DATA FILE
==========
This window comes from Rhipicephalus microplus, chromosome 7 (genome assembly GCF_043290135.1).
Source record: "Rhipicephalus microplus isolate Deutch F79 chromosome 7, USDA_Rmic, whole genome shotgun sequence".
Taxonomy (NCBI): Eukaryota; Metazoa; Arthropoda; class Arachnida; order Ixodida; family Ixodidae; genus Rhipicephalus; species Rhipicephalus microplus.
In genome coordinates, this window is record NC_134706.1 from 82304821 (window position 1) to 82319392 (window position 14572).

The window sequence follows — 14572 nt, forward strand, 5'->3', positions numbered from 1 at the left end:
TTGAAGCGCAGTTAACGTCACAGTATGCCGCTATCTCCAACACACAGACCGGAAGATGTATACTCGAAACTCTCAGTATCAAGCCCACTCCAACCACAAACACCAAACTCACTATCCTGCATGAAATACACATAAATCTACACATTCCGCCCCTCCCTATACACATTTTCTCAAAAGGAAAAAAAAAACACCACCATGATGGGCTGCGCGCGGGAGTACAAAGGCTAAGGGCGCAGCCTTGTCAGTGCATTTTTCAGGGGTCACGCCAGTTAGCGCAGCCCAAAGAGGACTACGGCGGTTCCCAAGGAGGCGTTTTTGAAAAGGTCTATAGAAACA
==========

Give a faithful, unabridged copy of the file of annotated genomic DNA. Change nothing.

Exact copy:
This window comes from Rhipicephalus microplus, chromosome 7 (genome assembly GCF_043290135.1).
Source record: "Rhipicephalus microplus isolate Deutch F79 chromosome 7, USDA_Rmic, whole genome shotgun sequence".
Taxonomy (NCBI): Eukaryota; Metazoa; Arthropoda; class Arachnida; order Ixodida; family Ixodidae; genus Rhipicephalus; species Rhipicephalus microplus.
In genome coordinates, this window is record NC_134706.1 from 82304821 (window position 1) to 82319392 (window position 14572).

The window sequence follows — 14572 nt, forward strand, 5'->3', positions numbered from 1 at the left end:
TTGAAGCGCAGTTAACGTCACAGTATGCCGCTATCTCCAACACACAGACCGGAAGATGTATACTCGAAACTCTCAGTATCAAGCCCACTCCAACCACAAACACCAAACTCACTATCCTGCATGAAATACACATAAATCTACACATTCCGCCCCTCCCTATACACATTTTCTCAAAAGGAAAAAAAAAACACCACCATGATGGGCTGCGCGCGGGAGTACAAAGGCTAAGGGCGCAGCCTTGTCAGTGCATTTTTCAGGGGTCACGCCAGTTAGCGCAGCCCAAAGAGGACTACGGCGGTTCCCAAGGAGGCGTTTTTGAAAAGGTCTATAGAAACA